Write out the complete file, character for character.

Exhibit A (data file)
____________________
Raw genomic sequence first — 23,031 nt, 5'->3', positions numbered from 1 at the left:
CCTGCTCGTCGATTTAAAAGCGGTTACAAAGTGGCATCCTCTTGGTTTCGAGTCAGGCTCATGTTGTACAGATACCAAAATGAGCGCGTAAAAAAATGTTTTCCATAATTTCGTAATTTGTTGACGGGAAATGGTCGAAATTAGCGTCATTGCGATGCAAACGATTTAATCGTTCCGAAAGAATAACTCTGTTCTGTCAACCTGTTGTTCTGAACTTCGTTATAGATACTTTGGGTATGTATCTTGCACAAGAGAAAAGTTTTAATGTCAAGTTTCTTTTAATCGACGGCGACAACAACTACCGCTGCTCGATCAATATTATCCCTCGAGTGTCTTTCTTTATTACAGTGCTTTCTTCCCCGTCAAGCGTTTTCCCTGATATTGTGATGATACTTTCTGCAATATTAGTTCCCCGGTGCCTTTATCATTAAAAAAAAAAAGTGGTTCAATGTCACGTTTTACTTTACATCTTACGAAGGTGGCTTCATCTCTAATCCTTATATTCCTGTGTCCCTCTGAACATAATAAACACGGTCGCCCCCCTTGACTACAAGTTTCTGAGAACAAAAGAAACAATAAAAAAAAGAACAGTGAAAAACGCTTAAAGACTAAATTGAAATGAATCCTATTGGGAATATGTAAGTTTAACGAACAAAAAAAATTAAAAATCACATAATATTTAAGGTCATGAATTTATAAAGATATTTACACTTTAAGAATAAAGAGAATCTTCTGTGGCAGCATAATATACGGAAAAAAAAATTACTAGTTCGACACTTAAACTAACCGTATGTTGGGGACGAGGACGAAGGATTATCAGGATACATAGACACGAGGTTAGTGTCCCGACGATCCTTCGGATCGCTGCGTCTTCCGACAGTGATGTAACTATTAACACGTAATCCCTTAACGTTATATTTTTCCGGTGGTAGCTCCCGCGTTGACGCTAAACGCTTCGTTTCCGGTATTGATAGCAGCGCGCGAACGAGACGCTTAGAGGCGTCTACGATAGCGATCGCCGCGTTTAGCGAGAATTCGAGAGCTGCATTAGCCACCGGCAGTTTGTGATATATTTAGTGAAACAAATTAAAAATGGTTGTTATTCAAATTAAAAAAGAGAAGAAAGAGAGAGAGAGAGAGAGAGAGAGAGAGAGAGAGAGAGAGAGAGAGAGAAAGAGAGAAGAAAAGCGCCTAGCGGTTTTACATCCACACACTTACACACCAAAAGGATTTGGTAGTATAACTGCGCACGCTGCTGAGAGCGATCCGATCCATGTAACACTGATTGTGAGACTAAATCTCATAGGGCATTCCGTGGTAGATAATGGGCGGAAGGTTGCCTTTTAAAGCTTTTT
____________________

Raw genomic sequence first — 23,031 nt, 5'->3', positions numbered from 1 at the left:
CCTGCTCGTCGATTTAAAAGCGGTTACAAAGTGGCATCCTCTTGGTTTCGAGTCAGGCTCATGTTGTACAGATACCAAAATGAGCGCGTAAAAAAATGTTTTCCATAATTTCGTAATTTGTTGACGGGAAATGGTCGAAATTAGCGTCATTGCGATGCAAACGATTTAATCGTTCCGAAAGAATAACTCTGTTCTGTCAACCTGTTGTTCTGAACTTCGTTATAGATACTTTGGGTATGTATCTTGCACAAGAGAAAAGTTTTAATGTCAAGTTTCTTTTAATCGACGGCGACAACAACTACCGCTGCTCGATCAATATTATCCCTCGAGTGTCTTTCTTTATTACAGTGCTTTCTTCCCCGTCAAGCGTTTTCCCTGATATTGTGATGATACTTTCTGCAATATTAGTTCCCCGGTGCCTTTATCATTAAAAAAAAAAAGTGGTTCAATGTCACGTTTTACTTTACATCTTACGAAGGTGGCTTCATCTCTAATCCTTATATTCCTGTGTCCCTCTGAACATAATAAACACGGTCGCCCCCCTTGACTACAAGTTTCTGAGAACAAAAGAAACAATAAAAAAAAGAACAGTGAAAAACGCTTAAAGACTAAATTGAAATGAATCCTATTGGGAATATGTAAGTTTAACGAACAAAAAAAATTAAAAATCACATAATATTTAAGGTCATGAATTTATAAAGATATTTACACTTTAAGAATAAAGAGAATCTTCTGTGGCAGCATAATATACGGAAAAAAAAATTACTAGTTCGACACTTAAACTAACCGTATGTTGGGGACGAGGACGAAGGATTATCAGGATACATAGACACGAGGTTAGTGTCCCGACGATCCTTCGGATCGCTGCGTCTTCCGACAGTGATGTAACTATTAACACGTAATCCCTTAACGTTATATTTTTCCGGTGGTAGCTCCCGCGTTGACGCTAAACGCTTCGTTTCCGGTATTGATAGCAGCGCGCGAACGAGACGCTTAGAGGCGTCTACGATAGCGATCGCCGCGTTTAGCGAGAATTCGAGAGCTGCATTAGCCACCGGCAGTTTGTGATATATTTAGTGAAACAAATTAAAAATGGTTGTTATTCAAATTAAAAAAGAGAAGAAAGAGAGAGAGAGAGAGAGAGAGAGAGAGAGAGAGAGAGAGAGAGAGAGAAAGAGAGAAGAAAAGCGCCTAGCGGTTTTACATCCACACACTTACACACCAAAAGGATTTGGTAGTATAACTGCGCACGCTGCTGAGAGCGATCCGATCCATGTAACACTGATTGTGAGACTAAATCTCATAGGGCATTCCGTGGTAGATAATGGGCGGAAGGTTGCCTTTTAAAGCTTTTT